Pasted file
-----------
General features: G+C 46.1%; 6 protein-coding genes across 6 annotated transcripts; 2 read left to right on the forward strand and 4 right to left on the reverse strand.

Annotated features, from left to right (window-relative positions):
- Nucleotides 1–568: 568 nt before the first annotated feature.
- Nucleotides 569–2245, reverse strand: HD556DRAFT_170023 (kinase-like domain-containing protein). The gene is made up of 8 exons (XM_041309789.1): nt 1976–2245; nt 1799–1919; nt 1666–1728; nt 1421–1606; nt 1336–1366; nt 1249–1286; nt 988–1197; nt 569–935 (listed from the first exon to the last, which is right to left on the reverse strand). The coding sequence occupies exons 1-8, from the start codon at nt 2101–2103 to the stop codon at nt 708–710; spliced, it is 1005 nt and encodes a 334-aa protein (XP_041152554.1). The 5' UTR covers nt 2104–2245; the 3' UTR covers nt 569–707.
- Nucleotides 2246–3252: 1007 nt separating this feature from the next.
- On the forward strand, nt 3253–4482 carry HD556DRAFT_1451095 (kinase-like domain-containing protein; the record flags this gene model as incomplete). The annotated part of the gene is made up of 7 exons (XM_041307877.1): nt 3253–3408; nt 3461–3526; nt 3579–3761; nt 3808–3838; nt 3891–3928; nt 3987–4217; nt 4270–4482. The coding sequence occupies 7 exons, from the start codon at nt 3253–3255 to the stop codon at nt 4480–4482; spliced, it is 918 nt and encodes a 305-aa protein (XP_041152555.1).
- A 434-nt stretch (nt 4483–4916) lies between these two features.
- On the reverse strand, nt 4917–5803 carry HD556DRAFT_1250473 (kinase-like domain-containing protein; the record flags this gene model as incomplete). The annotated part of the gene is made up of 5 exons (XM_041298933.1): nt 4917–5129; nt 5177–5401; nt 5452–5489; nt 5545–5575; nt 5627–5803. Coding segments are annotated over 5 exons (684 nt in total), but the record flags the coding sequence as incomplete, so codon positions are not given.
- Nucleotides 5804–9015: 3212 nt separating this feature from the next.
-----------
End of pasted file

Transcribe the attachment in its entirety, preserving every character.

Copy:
General features: G+C 46.1%; 6 protein-coding genes across 6 annotated transcripts; 2 read left to right on the forward strand and 4 right to left on the reverse strand.

Annotated features, from left to right (window-relative positions):
- Nucleotides 1–568: 568 nt before the first annotated feature.
- Nucleotides 569–2245, reverse strand: HD556DRAFT_170023 (kinase-like domain-containing protein). The gene is made up of 8 exons (XM_041309789.1): nt 1976–2245; nt 1799–1919; nt 1666–1728; nt 1421–1606; nt 1336–1366; nt 1249–1286; nt 988–1197; nt 569–935 (listed from the first exon to the last, which is right to left on the reverse strand). The coding sequence occupies exons 1-8, from the start codon at nt 2101–2103 to the stop codon at nt 708–710; spliced, it is 1005 nt and encodes a 334-aa protein (XP_041152554.1). The 5' UTR covers nt 2104–2245; the 3' UTR covers nt 569–707.
- Nucleotides 2246–3252: 1007 nt separating this feature from the next.
- On the forward strand, nt 3253–4482 carry HD556DRAFT_1451095 (kinase-like domain-containing protein; the record flags this gene model as incomplete). The annotated part of the gene is made up of 7 exons (XM_041307877.1): nt 3253–3408; nt 3461–3526; nt 3579–3761; nt 3808–3838; nt 3891–3928; nt 3987–4217; nt 4270–4482. The coding sequence occupies 7 exons, from the start codon at nt 3253–3255 to the stop codon at nt 4480–4482; spliced, it is 918 nt and encodes a 305-aa protein (XP_041152555.1).
- A 434-nt stretch (nt 4483–4916) lies between these two features.
- On the reverse strand, nt 4917–5803 carry HD556DRAFT_1250473 (kinase-like domain-containing protein; the record flags this gene model as incomplete). The annotated part of the gene is made up of 5 exons (XM_041298933.1): nt 4917–5129; nt 5177–5401; nt 5452–5489; nt 5545–5575; nt 5627–5803. Coding segments are annotated over 5 exons (684 nt in total), but the record flags the coding sequence as incomplete, so codon positions are not given.
- Nucleotides 5804–9015: 3212 nt separating this feature from the next.